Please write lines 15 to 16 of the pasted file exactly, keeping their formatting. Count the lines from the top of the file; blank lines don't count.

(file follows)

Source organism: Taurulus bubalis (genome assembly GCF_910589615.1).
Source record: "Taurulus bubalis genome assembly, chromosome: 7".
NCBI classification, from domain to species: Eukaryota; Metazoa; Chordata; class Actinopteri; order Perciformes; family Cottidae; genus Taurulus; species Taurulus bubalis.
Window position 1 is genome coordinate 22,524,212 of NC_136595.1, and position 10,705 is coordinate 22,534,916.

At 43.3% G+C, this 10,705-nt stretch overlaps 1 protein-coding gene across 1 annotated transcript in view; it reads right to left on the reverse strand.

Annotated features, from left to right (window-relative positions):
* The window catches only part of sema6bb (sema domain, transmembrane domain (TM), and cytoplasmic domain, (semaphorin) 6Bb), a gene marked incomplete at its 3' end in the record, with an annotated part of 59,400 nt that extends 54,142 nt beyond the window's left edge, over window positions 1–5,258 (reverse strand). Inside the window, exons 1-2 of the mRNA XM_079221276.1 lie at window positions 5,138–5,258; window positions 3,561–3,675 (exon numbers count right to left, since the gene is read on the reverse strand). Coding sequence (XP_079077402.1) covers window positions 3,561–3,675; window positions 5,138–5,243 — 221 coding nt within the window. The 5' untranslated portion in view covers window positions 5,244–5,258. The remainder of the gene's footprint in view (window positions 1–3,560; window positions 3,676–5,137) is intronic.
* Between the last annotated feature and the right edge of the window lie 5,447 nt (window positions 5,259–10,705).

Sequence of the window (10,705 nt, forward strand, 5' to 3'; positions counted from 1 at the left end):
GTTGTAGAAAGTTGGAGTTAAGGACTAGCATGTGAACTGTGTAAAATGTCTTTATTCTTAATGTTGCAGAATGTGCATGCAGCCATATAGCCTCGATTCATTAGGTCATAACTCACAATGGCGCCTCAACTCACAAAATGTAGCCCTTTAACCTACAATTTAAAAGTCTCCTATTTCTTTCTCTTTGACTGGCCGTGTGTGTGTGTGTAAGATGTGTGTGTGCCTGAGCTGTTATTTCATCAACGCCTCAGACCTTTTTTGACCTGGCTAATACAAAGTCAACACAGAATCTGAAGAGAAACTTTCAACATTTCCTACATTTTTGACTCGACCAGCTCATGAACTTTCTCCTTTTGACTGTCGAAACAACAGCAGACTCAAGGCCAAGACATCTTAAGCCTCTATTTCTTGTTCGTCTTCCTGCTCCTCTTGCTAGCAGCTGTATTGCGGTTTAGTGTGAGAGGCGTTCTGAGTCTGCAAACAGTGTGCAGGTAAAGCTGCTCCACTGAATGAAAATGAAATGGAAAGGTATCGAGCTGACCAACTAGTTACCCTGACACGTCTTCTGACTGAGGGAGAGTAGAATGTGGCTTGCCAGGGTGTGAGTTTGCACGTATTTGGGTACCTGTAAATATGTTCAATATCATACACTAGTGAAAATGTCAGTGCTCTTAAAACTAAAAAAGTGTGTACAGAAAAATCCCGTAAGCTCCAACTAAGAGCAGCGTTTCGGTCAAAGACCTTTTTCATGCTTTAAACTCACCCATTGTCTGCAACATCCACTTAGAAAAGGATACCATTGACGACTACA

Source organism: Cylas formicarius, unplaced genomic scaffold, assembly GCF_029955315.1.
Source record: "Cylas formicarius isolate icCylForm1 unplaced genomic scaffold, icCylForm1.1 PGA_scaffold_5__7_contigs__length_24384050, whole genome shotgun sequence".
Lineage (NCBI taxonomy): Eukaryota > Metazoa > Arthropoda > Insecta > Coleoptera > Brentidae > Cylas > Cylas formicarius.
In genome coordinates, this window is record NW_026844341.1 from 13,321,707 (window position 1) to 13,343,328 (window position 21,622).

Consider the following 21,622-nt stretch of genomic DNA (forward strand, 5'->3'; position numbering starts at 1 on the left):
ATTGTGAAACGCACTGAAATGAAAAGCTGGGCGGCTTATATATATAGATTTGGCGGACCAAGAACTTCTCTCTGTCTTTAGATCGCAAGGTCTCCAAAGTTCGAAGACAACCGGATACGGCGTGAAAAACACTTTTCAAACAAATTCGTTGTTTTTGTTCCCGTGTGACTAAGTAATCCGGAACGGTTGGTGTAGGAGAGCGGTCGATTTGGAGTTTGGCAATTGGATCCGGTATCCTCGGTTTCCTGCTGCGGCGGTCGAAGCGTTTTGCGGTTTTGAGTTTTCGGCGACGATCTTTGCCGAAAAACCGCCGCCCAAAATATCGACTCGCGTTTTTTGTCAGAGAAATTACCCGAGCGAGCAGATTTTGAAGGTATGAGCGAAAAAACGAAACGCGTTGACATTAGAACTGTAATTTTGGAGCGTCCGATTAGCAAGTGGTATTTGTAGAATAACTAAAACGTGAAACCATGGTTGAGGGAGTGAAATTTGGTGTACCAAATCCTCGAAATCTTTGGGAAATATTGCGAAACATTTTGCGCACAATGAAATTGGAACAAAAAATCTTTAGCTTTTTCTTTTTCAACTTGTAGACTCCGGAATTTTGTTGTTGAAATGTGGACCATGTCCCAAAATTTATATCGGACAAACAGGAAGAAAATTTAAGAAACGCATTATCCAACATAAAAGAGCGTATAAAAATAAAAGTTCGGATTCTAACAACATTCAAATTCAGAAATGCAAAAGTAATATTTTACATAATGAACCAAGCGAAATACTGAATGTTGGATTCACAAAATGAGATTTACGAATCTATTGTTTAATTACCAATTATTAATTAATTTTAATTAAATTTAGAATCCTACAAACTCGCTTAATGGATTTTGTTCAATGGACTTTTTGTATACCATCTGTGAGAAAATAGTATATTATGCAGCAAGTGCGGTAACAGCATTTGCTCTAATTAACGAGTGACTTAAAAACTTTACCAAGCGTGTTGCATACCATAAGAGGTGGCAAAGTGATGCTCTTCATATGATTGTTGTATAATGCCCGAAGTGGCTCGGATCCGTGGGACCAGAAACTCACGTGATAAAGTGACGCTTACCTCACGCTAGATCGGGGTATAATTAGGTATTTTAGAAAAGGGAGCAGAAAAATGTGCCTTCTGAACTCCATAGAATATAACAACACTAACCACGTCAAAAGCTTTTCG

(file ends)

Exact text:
Consider the following 21,622-nt stretch of genomic DNA (forward strand, 5'->3'; position numbering starts at 1 on the left):
ATTGTGAAACGCACTGAAATGAAAAGCTGGGCGGCTTATATATATAGATTTGGCGGACCAAGAACTTCTCTCTGTCTTTAGATCGCAAGGTCTCCAAAGTTCGAAGACAACCGGATACGGCGTGAAAAACACTTTTCAAACAAATTCGTTGTTTTTGTTCCCGTGTGACTAAGTAATCCGGAACGGTTGGTGTAGGAGAGCGGTCGATTTGGAGTTTGGCAATTGGATCCGGTATCCTCGGTTTCCTGCTGCGGCGGTCGAAGCGTTTTGCGGTTTTGAGTTTTCGGCGACGATCTTTGCCGAAAAACCGCCGCCCAAAATATCGACTCGCGTTTTTTGTCAGAGAAATTACCCGAGCGAGCAGATTTTGAAGGTATGAGCGAAAAAACGAAACGCGTTGACATTAGAACTGTAATTTTGGAGCGTCCGATTAGCAAGTGGTATTTGTAGAATAACTAAAACGTGAAACCATGGTTGAGGGAGTGAAATTTGGTGTACCAAATCCTCGAAATCTTTGGGAAATATTGCGAAACATTTTGCGCACAATGAAATTGGAACAAAAAATCTTTAGCTTTTTCTTTTTCAACTTGTAGACTCCGGAATTTTGTTGTTGAAATGTGGACCATGTCCCAAAATTTATATCGGACAAACAGGAAGAAAATTTAAGAAACGCATTATCCAACATAAAAGAGCGTATAAAAATAAAAGTTCGGATTCTAACAACATTCAAATTCAGAAATGCAAAAGTAATATTTTACATAATGAACCAAGCGAAATACTGAATGTTGGATTCACAAAATGAGATTTACGAATCTATTGTTTAATTACCAATTATTAATTAATTTTAATTAAATTTAGAATCCTACAAACTCGCTTAATGGATTTTGTTCAATGGACTTTTTGTATACCATCTGTGAGAAAATAGTATATTATGCAGCAAGTGCGGTAACAGCATTTGCTCTAATTAACGAGTGACTTAAAAACTTTACCAAGCGTGTTGCATACCATAAGAGGTGGCAAAGTGATGCTCTTCATATGATTGTTGTATAATGCCCGAAGTGGCTCGGATCCGTGGGACCAGAAACTCACGTGATAAAGTGACGCTTACCTCACGCTAGATCGGGGTATAATTAGGTATTTTAGAAAAGGGAGCAGAAAAATGTGCCTTCTGAACTCCATAGAATATAACAACACTAACCACGTCAAAAGCTTTTCG